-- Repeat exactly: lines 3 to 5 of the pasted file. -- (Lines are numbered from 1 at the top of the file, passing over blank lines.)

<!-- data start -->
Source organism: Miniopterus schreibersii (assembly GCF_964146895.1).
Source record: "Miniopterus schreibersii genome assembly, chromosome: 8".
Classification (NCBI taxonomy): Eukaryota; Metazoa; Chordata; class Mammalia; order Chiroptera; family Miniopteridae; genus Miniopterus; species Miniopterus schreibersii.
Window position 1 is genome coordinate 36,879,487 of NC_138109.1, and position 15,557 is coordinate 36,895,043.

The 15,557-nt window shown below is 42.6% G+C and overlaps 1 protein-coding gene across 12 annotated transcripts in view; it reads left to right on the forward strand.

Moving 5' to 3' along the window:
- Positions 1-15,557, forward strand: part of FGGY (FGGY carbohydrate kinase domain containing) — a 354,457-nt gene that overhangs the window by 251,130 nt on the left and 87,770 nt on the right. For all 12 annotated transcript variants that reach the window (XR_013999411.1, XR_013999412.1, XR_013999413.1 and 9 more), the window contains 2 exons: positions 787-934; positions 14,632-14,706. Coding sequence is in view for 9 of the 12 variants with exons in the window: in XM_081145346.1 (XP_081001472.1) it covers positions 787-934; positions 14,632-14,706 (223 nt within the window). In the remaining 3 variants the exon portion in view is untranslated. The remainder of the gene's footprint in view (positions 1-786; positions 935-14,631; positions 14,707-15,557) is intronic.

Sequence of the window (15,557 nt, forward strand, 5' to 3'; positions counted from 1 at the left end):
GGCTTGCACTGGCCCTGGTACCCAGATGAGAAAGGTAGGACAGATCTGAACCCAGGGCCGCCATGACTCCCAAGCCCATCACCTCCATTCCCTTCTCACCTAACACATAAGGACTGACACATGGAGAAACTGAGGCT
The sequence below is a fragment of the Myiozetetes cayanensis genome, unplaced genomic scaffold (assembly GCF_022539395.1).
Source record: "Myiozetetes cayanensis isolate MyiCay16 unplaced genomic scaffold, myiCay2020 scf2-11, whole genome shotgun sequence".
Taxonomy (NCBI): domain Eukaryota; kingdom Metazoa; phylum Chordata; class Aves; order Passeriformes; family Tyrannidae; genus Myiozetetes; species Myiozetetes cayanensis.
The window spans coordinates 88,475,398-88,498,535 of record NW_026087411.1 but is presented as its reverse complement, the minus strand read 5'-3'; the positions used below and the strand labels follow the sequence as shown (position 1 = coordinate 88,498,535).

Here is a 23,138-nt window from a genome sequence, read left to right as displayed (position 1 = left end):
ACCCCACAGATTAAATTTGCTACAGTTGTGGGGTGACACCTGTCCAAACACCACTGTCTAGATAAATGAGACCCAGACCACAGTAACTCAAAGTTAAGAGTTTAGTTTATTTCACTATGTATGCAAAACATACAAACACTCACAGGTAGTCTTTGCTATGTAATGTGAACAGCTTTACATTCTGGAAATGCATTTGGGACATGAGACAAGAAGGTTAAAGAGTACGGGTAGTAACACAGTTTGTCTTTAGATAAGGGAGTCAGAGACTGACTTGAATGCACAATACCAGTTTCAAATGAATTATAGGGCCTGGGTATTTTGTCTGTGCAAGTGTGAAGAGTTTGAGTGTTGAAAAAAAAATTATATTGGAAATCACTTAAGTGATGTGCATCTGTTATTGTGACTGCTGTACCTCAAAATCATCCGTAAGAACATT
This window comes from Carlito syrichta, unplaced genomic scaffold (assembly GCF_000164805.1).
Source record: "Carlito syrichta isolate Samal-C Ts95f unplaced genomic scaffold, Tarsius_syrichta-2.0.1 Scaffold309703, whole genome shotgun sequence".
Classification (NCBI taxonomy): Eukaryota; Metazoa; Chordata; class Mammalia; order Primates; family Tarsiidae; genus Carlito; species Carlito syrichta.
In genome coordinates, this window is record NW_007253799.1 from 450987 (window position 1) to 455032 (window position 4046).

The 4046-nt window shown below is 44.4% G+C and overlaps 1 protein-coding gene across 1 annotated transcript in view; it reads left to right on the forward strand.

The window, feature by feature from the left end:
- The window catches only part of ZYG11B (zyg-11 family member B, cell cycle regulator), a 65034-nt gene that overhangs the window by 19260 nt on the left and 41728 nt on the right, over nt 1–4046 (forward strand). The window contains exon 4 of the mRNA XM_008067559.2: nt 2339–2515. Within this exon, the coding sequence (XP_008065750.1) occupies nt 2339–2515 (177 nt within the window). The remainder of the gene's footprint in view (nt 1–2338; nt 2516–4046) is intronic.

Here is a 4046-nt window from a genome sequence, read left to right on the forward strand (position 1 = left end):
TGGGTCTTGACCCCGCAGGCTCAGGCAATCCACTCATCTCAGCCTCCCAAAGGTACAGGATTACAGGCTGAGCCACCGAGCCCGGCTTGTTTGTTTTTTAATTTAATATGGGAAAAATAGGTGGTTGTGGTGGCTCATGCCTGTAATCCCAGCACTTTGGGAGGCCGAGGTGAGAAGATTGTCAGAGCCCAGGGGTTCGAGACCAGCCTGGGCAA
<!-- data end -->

Classification (NCBI taxonomy): Eukaryota; Metazoa; Chordata; class Mammalia; order Chiroptera; family Miniopteridae; genus Miniopterus; species Miniopterus schreibersii.
Window position 1 is genome coordinate 36,879,487 of NC_138109.1, and position 15,557 is coordinate 36,895,043.

The 15,557-nt window shown below is 42.6% G+C and overlaps 1 protein-coding gene across 12 annotated transcripts in view; it reads left to right on the forward strand.